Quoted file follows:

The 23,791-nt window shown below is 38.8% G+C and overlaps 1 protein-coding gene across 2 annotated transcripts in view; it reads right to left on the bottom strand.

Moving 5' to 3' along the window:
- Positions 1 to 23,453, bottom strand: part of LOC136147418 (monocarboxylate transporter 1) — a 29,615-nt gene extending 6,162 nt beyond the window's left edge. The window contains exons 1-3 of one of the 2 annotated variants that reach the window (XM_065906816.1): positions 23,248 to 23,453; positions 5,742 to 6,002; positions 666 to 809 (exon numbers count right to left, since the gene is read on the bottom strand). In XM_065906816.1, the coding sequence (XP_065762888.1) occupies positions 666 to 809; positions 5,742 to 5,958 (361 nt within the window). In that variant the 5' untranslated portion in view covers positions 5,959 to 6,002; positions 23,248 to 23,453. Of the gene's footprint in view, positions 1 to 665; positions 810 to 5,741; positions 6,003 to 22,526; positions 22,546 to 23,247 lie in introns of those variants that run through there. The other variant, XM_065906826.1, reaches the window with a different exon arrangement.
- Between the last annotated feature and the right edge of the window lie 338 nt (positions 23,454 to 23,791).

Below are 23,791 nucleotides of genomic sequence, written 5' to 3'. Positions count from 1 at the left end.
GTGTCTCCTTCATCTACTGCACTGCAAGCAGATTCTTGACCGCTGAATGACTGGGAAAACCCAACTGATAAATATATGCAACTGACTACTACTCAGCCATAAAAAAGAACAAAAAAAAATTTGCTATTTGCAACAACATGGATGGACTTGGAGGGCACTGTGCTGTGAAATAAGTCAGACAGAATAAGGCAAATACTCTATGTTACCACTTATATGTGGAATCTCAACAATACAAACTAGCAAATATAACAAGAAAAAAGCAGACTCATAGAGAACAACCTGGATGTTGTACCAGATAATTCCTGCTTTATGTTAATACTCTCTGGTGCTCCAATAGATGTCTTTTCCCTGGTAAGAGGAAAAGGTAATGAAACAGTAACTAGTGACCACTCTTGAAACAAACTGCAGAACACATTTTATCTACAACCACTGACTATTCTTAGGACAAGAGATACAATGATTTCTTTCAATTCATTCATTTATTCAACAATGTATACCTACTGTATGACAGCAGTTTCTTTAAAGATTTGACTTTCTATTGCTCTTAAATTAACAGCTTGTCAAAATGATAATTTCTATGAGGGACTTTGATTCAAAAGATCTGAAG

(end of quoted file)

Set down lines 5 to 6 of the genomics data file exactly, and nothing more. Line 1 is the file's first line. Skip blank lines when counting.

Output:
Below are 23,791 nucleotides of genomic sequence, written 5' to 3'. Positions count from 1 at the left end.
GTGTCTCCTTCATCTACTGCACTGCAAGCAGATTCTTGACCGCTGAATGACTGGGAAAACCCAACTGATAAATATATGCAACTGACTACTACTCAGCCATAAAAAAGAACAAAAAAAAATTTGCTATTTGCAACAACATGGATGGACTTGGAGGGCACTGTGCTGTGAAATAAGTCAGACAGAATAAGGCAAATACTCTATGTTACCACTTATATGTGGAATCTCAACAATACAAACTAGCAAATATAACAAGAAAAAAGCAGACTCATAGAGAACAACCTGGATGTTGTACCAGATAATTCCTGCTTTATGTTAATACTCTCTGGTGCTCCAATAGATGTCTTTTCCCTGGTAAGAGGAAAAGGTAATGAAACAGTAACTAGTGACCACTCTTGAAACAAACTGCAGAACACATTTTATCTACAACCACTGACTATTCTTAGGACAAGAGATACAATGATTTCTTTCAATTCATTCATTTATTCAACAATGTATACCTACTGTATGACAGCAGTTTCTTTAAAGATTTGACTTTCTATTGCTCTTAAATTAACAGCTTGTCAAAATGATAATTTCTATGAGGGACTTTGATTCAAAAGATCTGAAG